A really interesting take on folk. We're all over this one.
With forthcoming album The Voyager, Connelly sets out to not only to study the relationship between nature and music but also its relationship with time. She says: “I’ve always been especially excited about times in the north before Christianity came, and how the Pagan culture and Christianity became intertwined in people through rituals and formations in the landscape - burial mounds, passage graves, dolmens, etc.” She continues: “In some way, it’s very difficult to translate nature into an understandable movement of change. Looking at a mountain I often view a still picture of time – a moment right now – but sometimes, I can look at the mountain and see millions of years of change and movement. I believe that this point of view can be assisted by art and music. In a landscape ornamented with ruined Viking fortresses or ancient burial mounds, I find that I, for whatever reason, seem to be able to perceive time and comprehend history (the history of nature and culture) as a series of changes in a more salient way.”
It is here that The Voyager derives so much of its power. It roots itself in history, mythology, capable of intertwining and unravelling both past and present. Songs such as Holler and The Hills Are Crying – opening and closing tracks on the album, respectively – conjure images of these ancient Danish sites, offering something more than just a fluid, long-forgotten way, and instead of a tangible reverie that can educate, engage and thrill in equal measure. Connelly explains: “I have the idea, that the mystical and fantastical nature of these olden barrows and ruins can kindle a more dynamic and historically informed perspective. I think that an understanding of time as a movement is articulated when looking at the landscape in this way and can maybe bring us out of our little bell jar, and into a greater experience of life as a whole.”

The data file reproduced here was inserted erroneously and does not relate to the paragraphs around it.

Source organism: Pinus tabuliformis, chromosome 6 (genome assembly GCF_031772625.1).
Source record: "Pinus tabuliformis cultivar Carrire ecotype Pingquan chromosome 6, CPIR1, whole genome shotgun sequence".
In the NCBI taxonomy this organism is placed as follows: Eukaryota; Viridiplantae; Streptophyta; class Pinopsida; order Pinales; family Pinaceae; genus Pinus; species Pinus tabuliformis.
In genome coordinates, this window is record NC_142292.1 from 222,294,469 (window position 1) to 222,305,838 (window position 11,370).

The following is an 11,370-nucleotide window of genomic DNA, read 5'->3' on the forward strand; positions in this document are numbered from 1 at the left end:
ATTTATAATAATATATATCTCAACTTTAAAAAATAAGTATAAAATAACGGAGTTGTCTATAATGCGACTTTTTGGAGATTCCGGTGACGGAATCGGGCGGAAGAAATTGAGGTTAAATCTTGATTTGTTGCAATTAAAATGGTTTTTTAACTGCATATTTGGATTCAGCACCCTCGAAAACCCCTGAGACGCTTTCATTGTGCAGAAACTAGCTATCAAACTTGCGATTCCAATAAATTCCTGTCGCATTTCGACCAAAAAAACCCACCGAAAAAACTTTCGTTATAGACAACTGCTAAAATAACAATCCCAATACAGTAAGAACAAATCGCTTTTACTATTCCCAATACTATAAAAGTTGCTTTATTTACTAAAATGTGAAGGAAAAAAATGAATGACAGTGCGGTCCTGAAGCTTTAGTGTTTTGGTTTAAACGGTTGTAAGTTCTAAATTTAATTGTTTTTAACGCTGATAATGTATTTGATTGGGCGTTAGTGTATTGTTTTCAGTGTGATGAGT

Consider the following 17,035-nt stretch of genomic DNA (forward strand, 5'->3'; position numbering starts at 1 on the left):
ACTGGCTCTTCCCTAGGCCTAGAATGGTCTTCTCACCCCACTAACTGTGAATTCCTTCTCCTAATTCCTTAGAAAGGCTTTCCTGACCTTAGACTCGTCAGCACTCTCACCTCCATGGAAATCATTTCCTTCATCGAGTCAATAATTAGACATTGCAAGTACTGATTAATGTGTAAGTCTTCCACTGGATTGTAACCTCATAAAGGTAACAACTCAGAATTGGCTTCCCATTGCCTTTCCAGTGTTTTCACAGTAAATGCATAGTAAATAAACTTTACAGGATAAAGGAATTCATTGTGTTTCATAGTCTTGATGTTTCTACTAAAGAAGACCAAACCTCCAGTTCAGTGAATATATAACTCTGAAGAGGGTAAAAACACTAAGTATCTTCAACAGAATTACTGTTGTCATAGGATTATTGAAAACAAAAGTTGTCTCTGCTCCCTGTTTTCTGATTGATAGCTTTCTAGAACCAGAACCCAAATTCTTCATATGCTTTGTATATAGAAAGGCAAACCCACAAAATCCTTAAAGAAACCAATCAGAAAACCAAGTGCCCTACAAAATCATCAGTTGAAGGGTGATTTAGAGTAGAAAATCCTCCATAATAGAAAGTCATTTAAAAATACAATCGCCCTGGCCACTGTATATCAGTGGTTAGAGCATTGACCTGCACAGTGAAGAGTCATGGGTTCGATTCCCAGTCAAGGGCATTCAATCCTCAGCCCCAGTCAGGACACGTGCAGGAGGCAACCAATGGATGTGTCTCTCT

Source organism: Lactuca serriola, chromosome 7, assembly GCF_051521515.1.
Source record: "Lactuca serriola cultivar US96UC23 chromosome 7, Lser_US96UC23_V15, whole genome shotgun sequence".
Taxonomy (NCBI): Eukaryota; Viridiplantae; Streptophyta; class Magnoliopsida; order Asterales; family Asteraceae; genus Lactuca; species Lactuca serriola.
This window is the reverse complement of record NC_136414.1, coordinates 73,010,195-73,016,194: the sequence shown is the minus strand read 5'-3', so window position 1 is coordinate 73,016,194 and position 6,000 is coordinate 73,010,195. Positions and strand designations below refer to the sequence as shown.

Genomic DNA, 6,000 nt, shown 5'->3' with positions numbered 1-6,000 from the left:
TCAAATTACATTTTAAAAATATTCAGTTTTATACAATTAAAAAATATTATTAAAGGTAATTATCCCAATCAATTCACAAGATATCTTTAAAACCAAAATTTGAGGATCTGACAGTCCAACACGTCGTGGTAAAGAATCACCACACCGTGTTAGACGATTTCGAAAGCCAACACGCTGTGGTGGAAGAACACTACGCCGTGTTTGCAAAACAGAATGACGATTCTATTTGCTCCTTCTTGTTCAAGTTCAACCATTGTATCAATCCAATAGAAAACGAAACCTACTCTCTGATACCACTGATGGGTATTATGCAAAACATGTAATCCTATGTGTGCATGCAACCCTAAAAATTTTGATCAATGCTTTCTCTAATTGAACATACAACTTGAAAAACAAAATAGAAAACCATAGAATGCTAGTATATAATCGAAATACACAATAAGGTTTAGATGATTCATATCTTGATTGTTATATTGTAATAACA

The Voyager is released in conjunction with an app Vandringen (released 27 September 2020), conceived and created by Clarissa Connelly - along with the contributions of 21 other Danish musicians, painters, sculptures, performers - which highlights special ancient Danish locations, not viewable on Google Maps. These locations are presented with local knowledge and a number of them are interpreted for the modern-day by the creatives involved. Connelly concludes: “I am very eager to write music that sounds like something that is happening now but has also happened a very long time ago. I have always found it fascinating to view history through changes in the landscapes around us, and therefore I started created this app and wrote this album.”
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Nominated 'Best Independent Retailer' at the Music Week Awards in 2013, 2015, 2016, 2017, 2018, 2019 and 2020.
Nominated "Indie Champions" at the 2015 AIM Awards.